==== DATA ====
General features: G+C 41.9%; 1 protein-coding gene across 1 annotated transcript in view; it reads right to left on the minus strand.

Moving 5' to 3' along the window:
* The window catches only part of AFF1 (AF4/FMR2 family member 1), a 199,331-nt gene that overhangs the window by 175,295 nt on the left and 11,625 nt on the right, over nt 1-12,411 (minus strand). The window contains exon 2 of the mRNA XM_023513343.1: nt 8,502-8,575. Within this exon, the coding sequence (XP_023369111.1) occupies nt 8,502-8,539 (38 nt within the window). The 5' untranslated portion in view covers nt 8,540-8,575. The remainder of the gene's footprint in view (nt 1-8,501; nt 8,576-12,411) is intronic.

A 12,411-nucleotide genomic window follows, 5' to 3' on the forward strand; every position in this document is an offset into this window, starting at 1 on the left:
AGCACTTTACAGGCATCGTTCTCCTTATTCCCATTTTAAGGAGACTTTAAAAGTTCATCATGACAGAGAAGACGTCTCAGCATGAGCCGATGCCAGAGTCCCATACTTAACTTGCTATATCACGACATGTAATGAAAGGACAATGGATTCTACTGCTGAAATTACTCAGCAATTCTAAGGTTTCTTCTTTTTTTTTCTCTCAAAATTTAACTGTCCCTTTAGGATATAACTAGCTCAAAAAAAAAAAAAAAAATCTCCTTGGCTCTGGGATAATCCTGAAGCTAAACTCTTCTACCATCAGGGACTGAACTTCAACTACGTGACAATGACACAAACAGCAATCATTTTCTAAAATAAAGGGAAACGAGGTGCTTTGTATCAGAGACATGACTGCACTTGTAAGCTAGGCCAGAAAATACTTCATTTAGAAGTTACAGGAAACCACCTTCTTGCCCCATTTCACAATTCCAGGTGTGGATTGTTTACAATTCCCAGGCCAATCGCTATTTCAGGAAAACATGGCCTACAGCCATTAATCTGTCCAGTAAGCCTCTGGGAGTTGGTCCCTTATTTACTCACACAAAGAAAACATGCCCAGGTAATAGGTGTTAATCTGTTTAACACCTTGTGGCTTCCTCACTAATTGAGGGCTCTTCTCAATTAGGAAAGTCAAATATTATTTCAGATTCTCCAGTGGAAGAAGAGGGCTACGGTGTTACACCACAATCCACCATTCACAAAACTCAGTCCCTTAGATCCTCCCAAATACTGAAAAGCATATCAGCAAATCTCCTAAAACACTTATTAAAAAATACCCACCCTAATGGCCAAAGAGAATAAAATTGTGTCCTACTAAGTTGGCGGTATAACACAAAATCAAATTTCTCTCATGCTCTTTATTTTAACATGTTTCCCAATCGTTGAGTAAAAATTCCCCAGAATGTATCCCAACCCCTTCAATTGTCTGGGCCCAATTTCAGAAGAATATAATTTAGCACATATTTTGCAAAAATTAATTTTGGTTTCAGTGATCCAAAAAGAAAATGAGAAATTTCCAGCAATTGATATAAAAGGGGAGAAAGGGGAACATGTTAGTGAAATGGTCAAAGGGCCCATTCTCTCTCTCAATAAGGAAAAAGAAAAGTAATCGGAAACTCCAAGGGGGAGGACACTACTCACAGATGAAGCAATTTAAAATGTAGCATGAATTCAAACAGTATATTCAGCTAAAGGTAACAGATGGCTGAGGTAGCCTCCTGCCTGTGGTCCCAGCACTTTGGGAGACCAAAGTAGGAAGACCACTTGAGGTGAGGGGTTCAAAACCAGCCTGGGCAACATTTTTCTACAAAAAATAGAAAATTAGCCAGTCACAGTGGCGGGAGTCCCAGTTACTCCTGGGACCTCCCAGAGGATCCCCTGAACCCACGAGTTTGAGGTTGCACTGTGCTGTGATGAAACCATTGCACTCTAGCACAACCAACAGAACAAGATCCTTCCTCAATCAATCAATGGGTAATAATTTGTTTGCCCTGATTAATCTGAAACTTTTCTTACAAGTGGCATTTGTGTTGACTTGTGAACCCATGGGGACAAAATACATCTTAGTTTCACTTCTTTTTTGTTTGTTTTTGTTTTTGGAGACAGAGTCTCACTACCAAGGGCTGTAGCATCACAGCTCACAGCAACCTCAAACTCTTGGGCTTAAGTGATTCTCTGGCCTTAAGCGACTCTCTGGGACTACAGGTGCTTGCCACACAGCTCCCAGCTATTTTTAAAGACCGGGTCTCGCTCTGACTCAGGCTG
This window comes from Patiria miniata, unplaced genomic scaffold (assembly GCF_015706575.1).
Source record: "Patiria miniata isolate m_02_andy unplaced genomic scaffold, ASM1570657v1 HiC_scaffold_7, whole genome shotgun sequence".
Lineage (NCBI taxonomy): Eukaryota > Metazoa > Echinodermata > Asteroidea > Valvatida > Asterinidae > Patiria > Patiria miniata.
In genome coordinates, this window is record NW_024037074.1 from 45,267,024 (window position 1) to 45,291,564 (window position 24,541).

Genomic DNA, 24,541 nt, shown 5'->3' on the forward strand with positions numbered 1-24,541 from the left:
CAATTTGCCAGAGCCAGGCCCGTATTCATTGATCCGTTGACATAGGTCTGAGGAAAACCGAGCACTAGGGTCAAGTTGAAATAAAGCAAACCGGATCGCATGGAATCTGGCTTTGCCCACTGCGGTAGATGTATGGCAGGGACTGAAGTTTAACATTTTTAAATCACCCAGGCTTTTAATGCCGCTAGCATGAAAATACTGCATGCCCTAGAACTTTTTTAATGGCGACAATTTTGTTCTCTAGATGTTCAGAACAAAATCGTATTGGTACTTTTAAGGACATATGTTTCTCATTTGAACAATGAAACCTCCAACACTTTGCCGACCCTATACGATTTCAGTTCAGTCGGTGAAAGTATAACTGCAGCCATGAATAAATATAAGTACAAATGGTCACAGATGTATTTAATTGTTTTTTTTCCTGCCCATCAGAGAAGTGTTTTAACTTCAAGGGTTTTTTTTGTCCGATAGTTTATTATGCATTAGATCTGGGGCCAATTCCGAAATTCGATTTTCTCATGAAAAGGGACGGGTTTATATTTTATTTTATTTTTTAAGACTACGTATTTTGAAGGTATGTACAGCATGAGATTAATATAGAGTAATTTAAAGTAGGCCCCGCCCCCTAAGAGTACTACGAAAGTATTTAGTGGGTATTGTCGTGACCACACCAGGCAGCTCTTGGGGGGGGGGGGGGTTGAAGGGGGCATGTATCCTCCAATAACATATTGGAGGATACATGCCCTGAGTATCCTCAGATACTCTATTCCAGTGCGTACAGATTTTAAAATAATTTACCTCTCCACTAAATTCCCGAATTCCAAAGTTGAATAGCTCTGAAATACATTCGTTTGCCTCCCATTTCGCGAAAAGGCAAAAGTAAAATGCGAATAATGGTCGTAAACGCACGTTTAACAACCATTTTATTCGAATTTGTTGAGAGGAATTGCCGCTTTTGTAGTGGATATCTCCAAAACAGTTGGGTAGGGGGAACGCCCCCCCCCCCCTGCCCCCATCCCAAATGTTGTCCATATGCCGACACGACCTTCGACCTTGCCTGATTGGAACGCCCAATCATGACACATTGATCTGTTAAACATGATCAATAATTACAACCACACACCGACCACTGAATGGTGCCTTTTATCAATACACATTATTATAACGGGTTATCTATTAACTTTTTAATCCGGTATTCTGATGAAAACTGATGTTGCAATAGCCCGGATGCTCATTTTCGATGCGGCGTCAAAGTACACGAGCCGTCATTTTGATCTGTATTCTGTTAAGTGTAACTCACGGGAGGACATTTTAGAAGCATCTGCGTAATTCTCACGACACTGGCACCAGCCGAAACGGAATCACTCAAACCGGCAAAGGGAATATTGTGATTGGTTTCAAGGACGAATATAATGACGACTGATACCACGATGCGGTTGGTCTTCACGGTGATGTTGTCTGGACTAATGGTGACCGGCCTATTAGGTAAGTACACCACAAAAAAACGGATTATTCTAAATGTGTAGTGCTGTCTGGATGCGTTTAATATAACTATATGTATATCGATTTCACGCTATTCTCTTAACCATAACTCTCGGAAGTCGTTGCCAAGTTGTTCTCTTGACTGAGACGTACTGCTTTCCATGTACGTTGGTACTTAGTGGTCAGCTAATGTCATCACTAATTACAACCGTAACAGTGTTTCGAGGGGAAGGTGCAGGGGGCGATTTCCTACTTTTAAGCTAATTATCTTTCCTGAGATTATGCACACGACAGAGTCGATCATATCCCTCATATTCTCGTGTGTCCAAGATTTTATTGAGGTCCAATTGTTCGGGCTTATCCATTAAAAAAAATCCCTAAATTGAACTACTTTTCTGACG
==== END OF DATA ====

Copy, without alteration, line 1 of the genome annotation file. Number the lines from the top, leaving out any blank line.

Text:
General features: G+C 41.9%; 1 protein-coding gene across 1 annotated transcript in view; it reads right to left on the minus strand.